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What Makes a Good Egg?

Mouse study could help identify cause in some cases of unexplained infertility

mouse oocyte
Fertilization of a mouse egg. Image courtesy of Vitalii Kyryk/Wikimedia


  • Heather Buschman, PhD

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  • Heather Buschman, PhD

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In approximately 15 percent of cases where couples are unable to conceive, the underlying cause of infertility is not known. Researchers at University of California San Diego School of Medicine and in the Division of Biological Sciences at UC San Diego have identified a protein in mice that must be present in eggs for them to complete normal development. Without the protein, called ZFP36L2 or L2 for short, the eggs appear ordinary, but they cannot be fertilized by sperm. Female mice lacking L2 in their eggs ovulate and are otherwise healthy, but they produce no offspring.

Since humans also have the L2 protein, this finding, published February 5 in Developmental Cell, gives researchers a new place to look for answers to currently unexplained causes of female infertility.

“In my clinical practice, I work with couples struggling with infertility,” said senior author Heidi Cook-Andersen, MD, PhD, assistant professor of reproductive medicine and biological sciences at UC San Diego and physician at the UC San Diego-affiliated Reproductive Partners Fertility Center-San Diego. “It’s frustrating that for many of them, we have no idea why it’s difficult for them to conceive. All of their tests come back normal, but there are many things important for fertility that we still haven’t discovered. And we can’t test what we don’t know. That’s why this study is so exciting to us. It’s another clue.”

L2 plays an important role in cells by activating mRNA decay, a system cells use to turn off gene expression when the proteins encoded by the mRNAs are no longer needed. Some of the team’s collaborators had previously found that L2 is needed for normal blood cell development. These earlier studies also suggested a link to female fertility, but whether L2 played any role in the egg itself remained unclear.

To answer this question, Cook-Andersen and her team worked with female mice engineered to completely lack the L2 protein only in their eggs. The protein continued to function normally in all other parts of the mouse body.

To determine what effect this had on fertility, Cook-Andersen’s team set up an equal number of fertile male mice with 10 females lacking L2 in their eggs and 10 normal females. Then they tracked the groups for six months. In that time, the normal mice produced regularly, giving birth to a litter of seven or eight pups approximately every 21 days, for a total of about 60 baby mice.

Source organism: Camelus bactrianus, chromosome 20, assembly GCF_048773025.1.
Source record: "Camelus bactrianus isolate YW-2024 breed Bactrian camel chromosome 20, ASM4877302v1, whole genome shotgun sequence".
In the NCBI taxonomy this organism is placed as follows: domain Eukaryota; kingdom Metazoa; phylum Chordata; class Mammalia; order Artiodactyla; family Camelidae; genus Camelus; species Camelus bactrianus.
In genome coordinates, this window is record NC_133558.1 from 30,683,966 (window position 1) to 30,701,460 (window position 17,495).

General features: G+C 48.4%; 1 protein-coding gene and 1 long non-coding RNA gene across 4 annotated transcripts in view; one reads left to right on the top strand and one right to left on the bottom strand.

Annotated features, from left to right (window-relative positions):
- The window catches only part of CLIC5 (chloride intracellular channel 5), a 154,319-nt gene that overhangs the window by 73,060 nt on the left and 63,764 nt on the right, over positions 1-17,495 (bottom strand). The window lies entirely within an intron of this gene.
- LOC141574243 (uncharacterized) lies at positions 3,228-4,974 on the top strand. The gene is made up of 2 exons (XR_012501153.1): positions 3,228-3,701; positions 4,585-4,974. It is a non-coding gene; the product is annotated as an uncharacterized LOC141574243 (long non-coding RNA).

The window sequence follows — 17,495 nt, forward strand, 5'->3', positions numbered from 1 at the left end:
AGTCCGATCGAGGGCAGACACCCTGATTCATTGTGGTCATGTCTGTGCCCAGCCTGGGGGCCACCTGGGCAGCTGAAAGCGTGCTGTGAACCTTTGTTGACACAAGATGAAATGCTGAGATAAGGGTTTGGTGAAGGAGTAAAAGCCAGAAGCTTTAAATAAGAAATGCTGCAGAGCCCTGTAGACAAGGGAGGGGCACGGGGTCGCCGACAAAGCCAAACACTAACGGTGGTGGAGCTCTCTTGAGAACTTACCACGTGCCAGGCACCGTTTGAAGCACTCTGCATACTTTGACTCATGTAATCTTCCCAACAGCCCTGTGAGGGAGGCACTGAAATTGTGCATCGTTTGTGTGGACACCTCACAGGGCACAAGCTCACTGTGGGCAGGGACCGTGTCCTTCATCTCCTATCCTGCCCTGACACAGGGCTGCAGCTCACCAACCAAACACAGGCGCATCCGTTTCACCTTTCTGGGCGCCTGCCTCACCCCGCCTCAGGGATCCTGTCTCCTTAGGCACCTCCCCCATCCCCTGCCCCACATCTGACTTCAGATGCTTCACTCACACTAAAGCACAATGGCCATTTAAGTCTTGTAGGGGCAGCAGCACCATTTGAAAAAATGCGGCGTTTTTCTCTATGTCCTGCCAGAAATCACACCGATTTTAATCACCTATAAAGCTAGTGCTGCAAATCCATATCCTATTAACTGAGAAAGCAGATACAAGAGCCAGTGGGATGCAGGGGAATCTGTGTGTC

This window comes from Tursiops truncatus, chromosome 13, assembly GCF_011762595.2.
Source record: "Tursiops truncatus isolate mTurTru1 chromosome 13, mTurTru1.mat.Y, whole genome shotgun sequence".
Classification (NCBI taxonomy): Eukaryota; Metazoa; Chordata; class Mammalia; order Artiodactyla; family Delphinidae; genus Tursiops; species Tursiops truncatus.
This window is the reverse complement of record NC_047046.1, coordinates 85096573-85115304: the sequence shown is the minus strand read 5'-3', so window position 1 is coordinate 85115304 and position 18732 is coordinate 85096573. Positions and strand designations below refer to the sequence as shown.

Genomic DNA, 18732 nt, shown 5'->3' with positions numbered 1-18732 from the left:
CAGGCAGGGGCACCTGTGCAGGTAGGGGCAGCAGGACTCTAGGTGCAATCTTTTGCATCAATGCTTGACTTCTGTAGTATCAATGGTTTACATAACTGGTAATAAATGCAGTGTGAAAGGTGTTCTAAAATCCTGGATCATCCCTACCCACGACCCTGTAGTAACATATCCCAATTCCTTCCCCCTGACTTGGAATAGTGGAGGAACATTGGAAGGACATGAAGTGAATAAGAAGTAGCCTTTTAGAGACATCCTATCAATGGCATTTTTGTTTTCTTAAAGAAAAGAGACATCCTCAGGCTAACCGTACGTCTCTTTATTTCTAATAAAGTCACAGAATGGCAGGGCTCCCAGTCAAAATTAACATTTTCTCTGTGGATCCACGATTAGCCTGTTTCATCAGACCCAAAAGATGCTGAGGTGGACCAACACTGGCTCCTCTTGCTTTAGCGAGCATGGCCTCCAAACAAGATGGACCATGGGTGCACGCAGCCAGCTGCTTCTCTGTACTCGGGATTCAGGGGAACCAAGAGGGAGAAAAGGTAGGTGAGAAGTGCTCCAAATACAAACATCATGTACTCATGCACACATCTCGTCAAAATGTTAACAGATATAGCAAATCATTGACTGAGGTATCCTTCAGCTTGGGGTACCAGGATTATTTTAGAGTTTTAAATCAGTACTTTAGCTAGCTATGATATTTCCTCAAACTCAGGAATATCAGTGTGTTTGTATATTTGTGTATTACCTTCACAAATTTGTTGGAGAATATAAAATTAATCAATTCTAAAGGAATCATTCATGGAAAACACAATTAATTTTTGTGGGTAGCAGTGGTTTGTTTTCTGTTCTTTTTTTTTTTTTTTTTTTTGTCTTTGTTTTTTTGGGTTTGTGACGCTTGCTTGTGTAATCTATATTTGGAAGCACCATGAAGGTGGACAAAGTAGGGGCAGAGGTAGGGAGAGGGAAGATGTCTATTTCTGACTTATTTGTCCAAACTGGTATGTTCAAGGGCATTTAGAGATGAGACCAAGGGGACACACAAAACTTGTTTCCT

Meanwhile, the female mice lacking the L2 protein in their eggs didn’t have a single pup.

The team next asked why the L2-lacking mice were infertile. They found that L2-deficient eggs were unable to undergo global transcriptional silencing, a process that normally happens in the final stages of egg growth. During this time, transcription — the conversion of gene “recipes” encoded in DNA to mRNA, the messenger that carries the recipe to the cell’s protein-making machinery — is completely shut off. It’s an important step in making a good egg in animals, from worms to humans. Eggs remain in this “quiet” state until they are fertilized and begin developing as an embryo. Eggs lacking L2, however, failed to undergo this step and continued transcribing genes into mRNA and producing proteins.

Cook-Andersen said it’s clear that the mice’s infertility was due at least in part to their failure to undergo global transcriptional silencing. But it’s also possible L2 affects other factors influencing fertility as well.

Beyond their potential significance in our understanding of human infertility, Cook-Andersen said these results are scientifically exciting because they indicate that L2 and mRNA decay play important roles in global transcriptional silencing. Looking more closely, they found that L2 degrades mRNAs that regulate marks on proteins intimately associated with DNA in the egg, which provides a clue as to how L2 and RNA decay might shut off transcription in the egg. Previously, not much was known about how this crucial developmental event might occur at the right time in egg development.

“Many research groups are looking at how genes are regulated from the perspective of which genes need to be turned ‘on’ for a cell to advance to the next stage of development, but now we see that it’s just as important to know which genes need to be turned ‘off,’” Cook-Andersen said.

In the future, the team plans to determine if L2 plays a role in human infertility. In the meantime, they are using the mouse model to learn more about the steps needed for global transcriptional silencing and to identify additional factors required to make a good egg.

Study co-authors also include: Jennifer N. Dumdie, Kyucheol Cho, Madhuvanthi Ramaiah, David Skarbrevik, Sergio Mora-Castilla, Jens Lykke-Andersen, Louise C. Laurent, Miles F. Wilkinson, UC San Diego; Deborah F. Stumpo, National Institute of Environmental Health Sciences; and Perry F. Blackshear, National Institute of Environmental Health Sciences and Duke University Medical Center.

This research was funded, in part, by the National Institutes of Health, Burroughs Wellcome Fund Career Award for Medical Scientists (1015559), Women's Reproductive Health Research (K12 HD001259), Jones Foundation for Reproductive Medicine and American Society for Reproductive Medicine.

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